Mr. Van Horne: Mr. Chairman, I have a series of amendments. The first is to section 1 of the bill.

On section 1:

Mr. Chairman: The member for London North.


Mr. Chairman: Order.

Mr. Martel: I would ask the Chairman to find out where the amendment fits in that particular section.


Mr. Chairman: Order. For the member for Sudbury East’s information, there are a number of amendments that have been filed. The member for Hamilton East has one for section 1(1) and the member for London North has amendments for 1(1), 1(2) and 1(3). The member for London North.

Mr. Martel: Mr. Chairman, if you had asked, the member for Hamilton East has moved his amendment to section 1(1)(5c) which says --

Mr. Roy: That is still after our one.

Mr. Martel: No, it is not. It is much before section 4.

Mr. Nixon: Section 1(5) is before 1(4)?


Mr. Chairman: Order, what section is the amendment by the member for Hamilton East?

Mr. Mackenzie: Section 1(1)(5c).

Mr. Chairman: The member for London North, what section is your amendment in?

Mr. Van Horne: Section 40 of the act, that is, section 1(1) of the bill is the section I have amendments for.

Mr. Chairman: Order. Section 1(1). Right. The member for London North.


Mr. Chairman: Order. As I understand it, the request from the member for London North is to amend section 1(1).

Mr. Cassidy: On a point of order, Mr. Chairman: Does the amendment of the member for London North come prior to section 1(1)(5b)? If that is the case, then clearly he has precedence; if not, then the member for Hamilton East has precedence, as he should have, because this was his amendment originally last night.

Mr. Chairman: Order. The amendment, of course, has not been put, but the order that was placed on the table repeals 1(1) and replaces the complete section.

Mr. Van Horne moves that section 40(1) be amended by adding thereto the following subsection:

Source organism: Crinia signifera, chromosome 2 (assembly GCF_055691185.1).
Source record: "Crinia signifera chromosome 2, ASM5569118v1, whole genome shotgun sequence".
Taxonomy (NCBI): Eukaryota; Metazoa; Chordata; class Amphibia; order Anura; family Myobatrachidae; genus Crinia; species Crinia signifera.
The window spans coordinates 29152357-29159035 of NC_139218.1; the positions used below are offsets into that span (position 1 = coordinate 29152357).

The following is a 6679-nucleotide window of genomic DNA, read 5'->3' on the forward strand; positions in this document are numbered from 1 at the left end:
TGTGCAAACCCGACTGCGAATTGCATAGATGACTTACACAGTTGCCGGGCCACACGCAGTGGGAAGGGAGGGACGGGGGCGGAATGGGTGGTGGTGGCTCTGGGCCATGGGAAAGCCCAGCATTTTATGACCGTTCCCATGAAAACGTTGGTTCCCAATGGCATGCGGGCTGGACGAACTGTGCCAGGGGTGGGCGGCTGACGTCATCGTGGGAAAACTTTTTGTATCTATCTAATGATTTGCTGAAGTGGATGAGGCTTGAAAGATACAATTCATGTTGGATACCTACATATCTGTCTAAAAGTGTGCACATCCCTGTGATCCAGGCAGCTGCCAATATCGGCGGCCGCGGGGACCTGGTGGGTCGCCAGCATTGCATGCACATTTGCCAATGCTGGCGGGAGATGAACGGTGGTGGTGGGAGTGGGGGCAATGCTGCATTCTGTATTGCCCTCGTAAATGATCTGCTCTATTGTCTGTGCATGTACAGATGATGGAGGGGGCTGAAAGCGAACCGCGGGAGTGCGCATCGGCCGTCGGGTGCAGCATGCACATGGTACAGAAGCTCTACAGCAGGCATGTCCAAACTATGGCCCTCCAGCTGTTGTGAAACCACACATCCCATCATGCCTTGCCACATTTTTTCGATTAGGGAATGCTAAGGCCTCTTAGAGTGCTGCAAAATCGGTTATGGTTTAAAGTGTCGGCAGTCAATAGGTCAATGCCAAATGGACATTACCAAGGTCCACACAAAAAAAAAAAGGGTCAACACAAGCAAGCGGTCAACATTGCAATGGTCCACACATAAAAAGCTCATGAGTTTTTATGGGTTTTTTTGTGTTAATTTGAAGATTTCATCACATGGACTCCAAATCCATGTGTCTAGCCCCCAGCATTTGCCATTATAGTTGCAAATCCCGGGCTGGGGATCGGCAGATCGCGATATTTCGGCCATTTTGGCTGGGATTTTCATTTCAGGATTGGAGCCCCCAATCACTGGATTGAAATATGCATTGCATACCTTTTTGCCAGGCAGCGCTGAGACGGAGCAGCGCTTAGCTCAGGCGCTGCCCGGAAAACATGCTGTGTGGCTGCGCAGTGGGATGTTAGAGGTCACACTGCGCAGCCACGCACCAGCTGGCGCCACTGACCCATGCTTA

“Subsection 1 of section 40 of The Employment Standards Act 1974, being chapter 112, is repealed and the following substituted therefor: No employer shall lay off or terminate the employment of or lay off an employee who has been employed for three months or less unless the employer gives two weeks’ notice in writing to the employee if his period of employment is less than two years; and, further, four weeks’ notice in writing to the employee if his period of employment is two years or more but less than five years; and, further, eight weeks’ notice in writing to the employee if his period of employment is five years or more but less than 10 years; and, further, 16 weeks’ notice in writing to the employee if his period of employment is 10 years or more and such notice has expired.”

Hon. Mr. Elgie: Mr. Chairman, on a point of order: If I might refer you to Canadian parliamentary procedures, Bourinot states on inadmissible amendments, at page 35 that an amendment is out of order if it is beyond the scope of the bill or beyond the scope of the clause or clauses under consideration.

Members know full well the substance of this bill. It deals --

Mr. Roy: The minister should stick to medicine.

Hon. Mr. Elgie: I did not do badly in medicine either, and I would like to talk to the member about that, too. He may need some help.